A bid protest is a challenge to an award or a proposed award of a contract for the procurement of goods and services. It may also include a challenge to the terms of a solicitation for a contract.
The U.S. Government Accountability Office (GAO) accepts bid protests against procurement actions by federal government agencies. However, only interest parties can file a bid protest. An interested party usually is a potential bidder for the contract.
If the challenge is for a contract award, the interest party usually is a bidder who did not win the contract. The GAO may also consider other factors in determining whether a person is an interested party, such as the bidder’s standing in the competition.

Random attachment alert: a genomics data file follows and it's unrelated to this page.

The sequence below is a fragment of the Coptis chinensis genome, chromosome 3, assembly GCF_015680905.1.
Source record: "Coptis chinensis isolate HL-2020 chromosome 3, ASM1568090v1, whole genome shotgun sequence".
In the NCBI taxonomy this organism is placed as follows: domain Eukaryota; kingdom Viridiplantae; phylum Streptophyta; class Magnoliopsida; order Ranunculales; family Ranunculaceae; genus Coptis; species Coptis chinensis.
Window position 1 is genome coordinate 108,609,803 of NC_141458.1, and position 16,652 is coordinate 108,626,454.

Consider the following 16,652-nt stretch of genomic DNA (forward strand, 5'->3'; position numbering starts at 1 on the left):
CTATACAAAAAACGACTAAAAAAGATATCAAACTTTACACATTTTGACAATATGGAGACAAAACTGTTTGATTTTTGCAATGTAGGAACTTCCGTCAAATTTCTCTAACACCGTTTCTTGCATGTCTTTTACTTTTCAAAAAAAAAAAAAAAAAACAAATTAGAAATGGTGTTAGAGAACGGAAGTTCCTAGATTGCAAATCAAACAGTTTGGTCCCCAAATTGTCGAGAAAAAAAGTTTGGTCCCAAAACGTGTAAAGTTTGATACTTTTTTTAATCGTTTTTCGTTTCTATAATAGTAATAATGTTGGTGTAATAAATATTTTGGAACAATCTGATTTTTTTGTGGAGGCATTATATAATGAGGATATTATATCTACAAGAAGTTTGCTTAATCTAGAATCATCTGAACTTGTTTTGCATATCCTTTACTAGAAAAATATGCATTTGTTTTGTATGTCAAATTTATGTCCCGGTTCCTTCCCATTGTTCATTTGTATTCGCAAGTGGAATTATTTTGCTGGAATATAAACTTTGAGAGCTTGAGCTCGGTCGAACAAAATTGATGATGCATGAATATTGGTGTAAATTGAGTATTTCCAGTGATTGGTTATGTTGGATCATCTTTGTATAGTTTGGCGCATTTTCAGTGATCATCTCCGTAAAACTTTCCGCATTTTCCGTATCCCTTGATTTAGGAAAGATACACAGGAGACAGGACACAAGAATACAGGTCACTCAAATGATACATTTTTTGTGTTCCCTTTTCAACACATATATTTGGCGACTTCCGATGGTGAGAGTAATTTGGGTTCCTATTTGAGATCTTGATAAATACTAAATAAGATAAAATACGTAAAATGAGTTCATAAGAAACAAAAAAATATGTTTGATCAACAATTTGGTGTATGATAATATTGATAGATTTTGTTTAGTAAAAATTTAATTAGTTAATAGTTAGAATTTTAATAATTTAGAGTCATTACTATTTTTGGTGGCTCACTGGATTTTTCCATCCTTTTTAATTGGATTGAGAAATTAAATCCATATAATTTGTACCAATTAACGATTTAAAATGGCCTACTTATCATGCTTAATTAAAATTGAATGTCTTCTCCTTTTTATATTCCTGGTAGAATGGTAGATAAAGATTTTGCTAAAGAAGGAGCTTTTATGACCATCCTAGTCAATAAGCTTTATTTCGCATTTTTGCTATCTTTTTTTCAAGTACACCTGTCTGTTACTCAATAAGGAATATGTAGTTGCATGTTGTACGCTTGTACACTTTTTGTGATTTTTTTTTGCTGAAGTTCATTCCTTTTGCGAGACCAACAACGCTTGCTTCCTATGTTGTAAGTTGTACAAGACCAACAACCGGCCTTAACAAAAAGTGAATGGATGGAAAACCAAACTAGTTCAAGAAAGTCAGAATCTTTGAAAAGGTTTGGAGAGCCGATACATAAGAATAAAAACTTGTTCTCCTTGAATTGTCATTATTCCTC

Generally, a protest challenging the terms of a solicitation must be filed before the receipt of initial proposals. A protest challenging the award of a contract must be filed within 10 days of when a protester knew or should have known of the basis for the protest. The GAO defines days as calendar days.
The regulations concerning timely filing of protests depend on the circumstances of each case.
After the bid protest is filed, the agency must provide a report addressing the protest arguments within 30 days. The protester must file comments to the agency’s report within 10 days of receiving the report. If the protester does not respond within that timeframe, the bid protest will be dismissed.
The GAO does not routinely make its decisions public, unless it addresses a significant issue.
The bid protest process can be complex, but an experienced attorney can provide guidance.